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With the development of the global interactive electronic publishing market the legal framework within which it is developing is increasing in complexity. The different regulatory positions within national boundaries and the challenges to these being made by electronic commerce will have significant impacts on how the Information Society will be allowed to develop.
The European Commission has welcomed the European Parliament's approval of the Electronic Commerce Directive, which clears the way for this important measure to become law within the next 18 months. The Lisbon Summit identified this Directive as a top priority in preparing Europe's transition to a knowledge-based economy and boosting competitiveness.
It establishes specific harmonised rules to ensure that businesses and citizens can supply and receive Information Society services throughout the EU, irrespective of frontiers. These areas include definition of where operators are established, transparency obligations for operators, transparency requirements for commercial communications, conclusion and validity of electronic contracts, liability of Internet intermediaries, on-line dispute settlement and the role of national authorities.
In other areas the Directive builds on existing EU instruments which provide for harmonisation or mutual recognition of national laws.
Interestingly the Directive defines the place of establishment as the place where an operator actually pursues an economic activity through a fixed establishment, irrespective of where web-sites or servers are situated or where the operator may have a mail box. The full release outlining the directive is available online at the URL below. 19/05/00
The European Commission has published the 2000 Report on United States Barriers to Trade and Investment, the sixteenth such annual report. The European Commission is attaching the utmost importance to the emerging sectors and in particular information technologies. European and foreign-owned firms seeking access to the US market for communication services still face considerable barriers, particularly in the satellite services and the mobile services sectors.
This situation is not in line with the market access policy advocated by the US, and provides a competitive advantage to the significant number of US companies that have already access to the European market in these fields.
Furthermore, the Commission has identified a number of US laws and policies on Internet and electronic commerce which could impact negatively on the business of European companies, particularly in the fields of Internet domain names and cybersquatting, encryption and patentability of software and business methods. 04/08/00
Christian Paul delivered his final report on regulation of the Internet, "Du droit et des libertés sur l'internet", to the French Prime Minister 29th June, 2000. The report is available online at the French government web site which also contains the various submissions by interested parties.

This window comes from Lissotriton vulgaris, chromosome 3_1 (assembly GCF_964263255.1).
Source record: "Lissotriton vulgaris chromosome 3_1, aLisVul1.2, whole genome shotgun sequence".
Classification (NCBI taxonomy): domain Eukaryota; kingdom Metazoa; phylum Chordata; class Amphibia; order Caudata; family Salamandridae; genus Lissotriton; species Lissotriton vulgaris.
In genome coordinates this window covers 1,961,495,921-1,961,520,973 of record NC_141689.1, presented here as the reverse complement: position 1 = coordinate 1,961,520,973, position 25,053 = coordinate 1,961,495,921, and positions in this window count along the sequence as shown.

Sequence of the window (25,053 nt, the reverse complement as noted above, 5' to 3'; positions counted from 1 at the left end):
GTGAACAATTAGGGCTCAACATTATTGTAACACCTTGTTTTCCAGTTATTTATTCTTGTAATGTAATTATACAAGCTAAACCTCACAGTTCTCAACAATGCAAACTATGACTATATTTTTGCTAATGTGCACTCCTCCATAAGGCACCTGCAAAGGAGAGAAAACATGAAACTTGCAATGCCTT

The report proposes the creation of a "Forum des Droits sur l'internet" to control regulation. 28/07/00
El.pub has received details of the activities of the Electronic Commerce Legal Issues Platform (ECLIP II). ECLIP II is an IST project (KA II) that seeks to fill the gap between the complexity of legal constraints and the development of e-business.
One of the main objectives of ECLIP II is to provide education and information on the regulatory framework of e-commerce and to provide legal support to IST projects. Details concerning the kind of legal support ECLIP II can provide is available from the project. Typically the fields covered include: Intellectual Property Rights (IPR), Taxation, Privacy, Liability, Consumer Protection, Contract law, International Private Law, Electronic Payments.
The project also plans to organise workshops to explore the issues, the first two are entitled "Internet Regulation" and "IPRs and domain name issues".
Further details concerning the ECLIP II, and the agendas for the workshops are available from the project web site. 23/05/00
The Journal of Information, Law and Technology (JILT) contains a diversity of topics and includes refereed articles, commentary, IT reviews, book reviews, conference reports and work in progress.
The emphasis the October 1999 issue of JILT is on innovations in communications and information technology in legal education. It is intended to contribute to the debate concerning the link between pedagogy and technology. Refereed articles include:
- "But What is it Good For? Using Interactive Video in Legal Education and Law Practice";
- "Computerising Legal Education: What's in Store?";
- "Evaluation of an Internet-based PgDL (CPE) Course";
- "Use of IT for Knowledge Management in Law Firms".
The issue also includes a number of commentaries and book reviews on related concepts.